From the BBC:
The poisonings have notably been concentrated in Qom, a city that is home to important Shia Muslim shrines and the religious leadership that forms the backbone of the Islamic Republic. Since September, the clerical establishment has been challenged by the mass protests that erupted after the death in custody of a young Kurdish woman, Mahsa Amini, who was detained by morality police for allegedly failing to wear her headscarf “properly”. Some Iranians have speculated that if the schoolgirls are being poisoned as “payback” for their role in the unrest. Social media was flooded with videos showing schoolgirls ripping off their headscarves and chanting anti-establishment slogans.
At a news conference on Sunday, Deputy Health Minister Younes Panahi said the girls had been poisoned by chemicals that “are not military grade and are publicly available”.. . . “The pupils do not need any invasive treatment and it’s necessary to maintain calm,” he added. Dr Panahi’s comment that it was “evident that some people wanted all schools… to be closed down” appeared to confirm the government believed the poisonings were premeditated.
According to the Washington Post:
In a visit to Qom on Tuesday, Iran’s health minister, Bahram Einollahi, said the poison was “very mild” and that the students’ symptoms included muscle weakness, lethargy and nausea, the Iranian Students’ News Agency reported. According to the Associated Press, some of the children described smelling tangerines, chlorine or cleaning agents. Sheikhi, the Health Commission spokeswoman, said the poison appeared to have been inhaled.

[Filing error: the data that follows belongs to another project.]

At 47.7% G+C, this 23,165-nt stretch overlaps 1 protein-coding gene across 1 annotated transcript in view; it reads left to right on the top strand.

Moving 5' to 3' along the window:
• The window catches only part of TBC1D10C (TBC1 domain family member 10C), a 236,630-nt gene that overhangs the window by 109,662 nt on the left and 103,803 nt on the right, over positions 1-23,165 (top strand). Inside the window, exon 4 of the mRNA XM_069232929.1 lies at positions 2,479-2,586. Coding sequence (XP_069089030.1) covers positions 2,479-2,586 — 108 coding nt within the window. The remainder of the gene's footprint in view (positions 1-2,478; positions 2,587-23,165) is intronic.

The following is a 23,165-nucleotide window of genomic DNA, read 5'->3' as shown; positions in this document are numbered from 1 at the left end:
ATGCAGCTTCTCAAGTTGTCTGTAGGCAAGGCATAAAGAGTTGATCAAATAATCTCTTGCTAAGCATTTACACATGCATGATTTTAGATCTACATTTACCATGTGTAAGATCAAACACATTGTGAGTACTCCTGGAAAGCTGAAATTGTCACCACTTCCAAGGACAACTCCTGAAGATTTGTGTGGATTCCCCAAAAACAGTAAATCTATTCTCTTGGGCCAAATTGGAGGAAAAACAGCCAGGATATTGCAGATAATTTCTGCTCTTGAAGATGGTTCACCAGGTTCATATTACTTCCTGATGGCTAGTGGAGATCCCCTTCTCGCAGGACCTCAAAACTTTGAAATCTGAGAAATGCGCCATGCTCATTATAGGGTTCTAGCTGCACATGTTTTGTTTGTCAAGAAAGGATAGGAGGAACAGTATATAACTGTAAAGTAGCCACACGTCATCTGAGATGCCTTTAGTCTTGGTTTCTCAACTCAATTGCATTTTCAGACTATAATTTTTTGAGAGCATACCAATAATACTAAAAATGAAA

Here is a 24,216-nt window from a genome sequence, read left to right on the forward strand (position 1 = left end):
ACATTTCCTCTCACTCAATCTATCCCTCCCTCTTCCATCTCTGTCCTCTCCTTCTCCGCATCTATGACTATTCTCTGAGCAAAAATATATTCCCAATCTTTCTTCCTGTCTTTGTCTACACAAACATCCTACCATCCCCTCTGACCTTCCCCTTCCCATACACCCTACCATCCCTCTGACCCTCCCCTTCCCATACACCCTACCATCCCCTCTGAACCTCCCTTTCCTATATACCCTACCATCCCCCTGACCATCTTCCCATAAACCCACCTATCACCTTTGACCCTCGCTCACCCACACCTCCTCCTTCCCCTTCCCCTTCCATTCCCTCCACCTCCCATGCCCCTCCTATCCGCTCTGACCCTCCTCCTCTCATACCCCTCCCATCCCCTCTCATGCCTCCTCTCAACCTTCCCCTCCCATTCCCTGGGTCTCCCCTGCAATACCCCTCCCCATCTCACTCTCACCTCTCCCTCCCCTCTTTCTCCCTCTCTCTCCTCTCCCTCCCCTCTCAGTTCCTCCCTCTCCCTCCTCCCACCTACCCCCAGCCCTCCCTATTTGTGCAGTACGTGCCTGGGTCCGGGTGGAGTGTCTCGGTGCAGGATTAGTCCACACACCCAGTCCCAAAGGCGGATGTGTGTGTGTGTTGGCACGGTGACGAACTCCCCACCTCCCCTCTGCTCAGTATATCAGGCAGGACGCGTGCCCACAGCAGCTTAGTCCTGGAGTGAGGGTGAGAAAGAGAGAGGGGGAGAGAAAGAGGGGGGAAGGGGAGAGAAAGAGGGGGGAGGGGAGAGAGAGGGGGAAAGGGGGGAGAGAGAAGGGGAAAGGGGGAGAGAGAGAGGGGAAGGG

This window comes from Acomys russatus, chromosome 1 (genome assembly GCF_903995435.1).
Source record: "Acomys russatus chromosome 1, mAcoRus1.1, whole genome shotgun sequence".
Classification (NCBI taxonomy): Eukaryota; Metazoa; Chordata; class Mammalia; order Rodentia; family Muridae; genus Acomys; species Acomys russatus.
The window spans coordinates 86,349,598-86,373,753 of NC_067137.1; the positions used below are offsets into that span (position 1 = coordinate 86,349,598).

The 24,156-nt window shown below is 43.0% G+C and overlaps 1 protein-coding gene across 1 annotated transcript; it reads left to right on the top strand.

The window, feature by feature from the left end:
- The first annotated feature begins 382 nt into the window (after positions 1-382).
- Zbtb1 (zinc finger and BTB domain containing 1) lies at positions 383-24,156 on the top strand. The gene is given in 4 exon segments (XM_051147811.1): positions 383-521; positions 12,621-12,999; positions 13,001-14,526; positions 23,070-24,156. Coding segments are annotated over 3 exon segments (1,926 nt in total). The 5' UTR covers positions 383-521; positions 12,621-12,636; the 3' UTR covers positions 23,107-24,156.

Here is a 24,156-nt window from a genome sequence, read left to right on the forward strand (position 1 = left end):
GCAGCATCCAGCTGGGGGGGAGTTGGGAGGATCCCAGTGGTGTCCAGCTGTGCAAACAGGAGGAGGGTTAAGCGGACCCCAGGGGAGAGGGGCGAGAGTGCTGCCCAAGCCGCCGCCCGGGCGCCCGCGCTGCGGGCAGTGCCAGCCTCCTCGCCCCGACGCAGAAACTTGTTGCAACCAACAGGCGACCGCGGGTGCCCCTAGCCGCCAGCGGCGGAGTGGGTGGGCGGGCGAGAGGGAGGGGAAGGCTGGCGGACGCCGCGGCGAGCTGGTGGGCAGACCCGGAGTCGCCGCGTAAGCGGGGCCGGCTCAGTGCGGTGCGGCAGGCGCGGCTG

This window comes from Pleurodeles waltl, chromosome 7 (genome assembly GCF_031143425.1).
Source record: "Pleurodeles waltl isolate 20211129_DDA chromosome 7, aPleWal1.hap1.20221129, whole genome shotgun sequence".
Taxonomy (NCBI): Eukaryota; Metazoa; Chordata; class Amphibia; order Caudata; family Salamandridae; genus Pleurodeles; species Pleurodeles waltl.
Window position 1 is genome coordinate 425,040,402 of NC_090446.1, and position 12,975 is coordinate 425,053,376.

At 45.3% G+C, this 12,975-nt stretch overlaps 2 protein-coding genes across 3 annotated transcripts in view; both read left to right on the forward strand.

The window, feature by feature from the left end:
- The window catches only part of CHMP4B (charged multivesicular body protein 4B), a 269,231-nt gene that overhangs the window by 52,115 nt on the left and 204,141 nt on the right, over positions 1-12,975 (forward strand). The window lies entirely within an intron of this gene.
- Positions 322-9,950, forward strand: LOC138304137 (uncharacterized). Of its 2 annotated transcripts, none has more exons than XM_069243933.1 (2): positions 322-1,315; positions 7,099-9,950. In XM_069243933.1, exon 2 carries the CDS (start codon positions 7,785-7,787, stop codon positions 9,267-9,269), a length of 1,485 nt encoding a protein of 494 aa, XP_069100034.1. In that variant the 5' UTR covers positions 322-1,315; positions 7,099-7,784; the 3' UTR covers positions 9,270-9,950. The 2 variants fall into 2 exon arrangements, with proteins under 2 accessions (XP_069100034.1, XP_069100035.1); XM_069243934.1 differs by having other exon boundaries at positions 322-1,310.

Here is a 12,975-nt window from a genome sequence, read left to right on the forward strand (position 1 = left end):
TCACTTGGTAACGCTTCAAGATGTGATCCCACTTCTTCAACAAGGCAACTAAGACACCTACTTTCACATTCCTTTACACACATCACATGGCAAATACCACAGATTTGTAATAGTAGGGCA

From the New York Times:
By way of background, women and girls have also led the recent protests demanding an end to the Islamic Republic, removing their mandatory hijabs, tearing the pictures of officials and chanting, “Death to the dictator.”
In response, the government has systematically targeted children and teenagers. Security agents have raided dozens of high schools and interrogated, beaten and injured students to punish them for participating in the protests. In at least one case, a teenage girl was killed during a school raid in the city of Ardabil.
But the government held an emergency meeting on Wednesday with officials from the health and education ministries, he said, and teams from the Intelligence Ministry and security forces began an investigation. “The topic of the poisoning of our dear ones was discussed,” Mr. Vahidi said, according to a video of his comments carried by state news media. He attributed some of the girls’ symptoms to stress and anxiety and blamed Iran’s enemies and foreign news outlets for causing public alarm.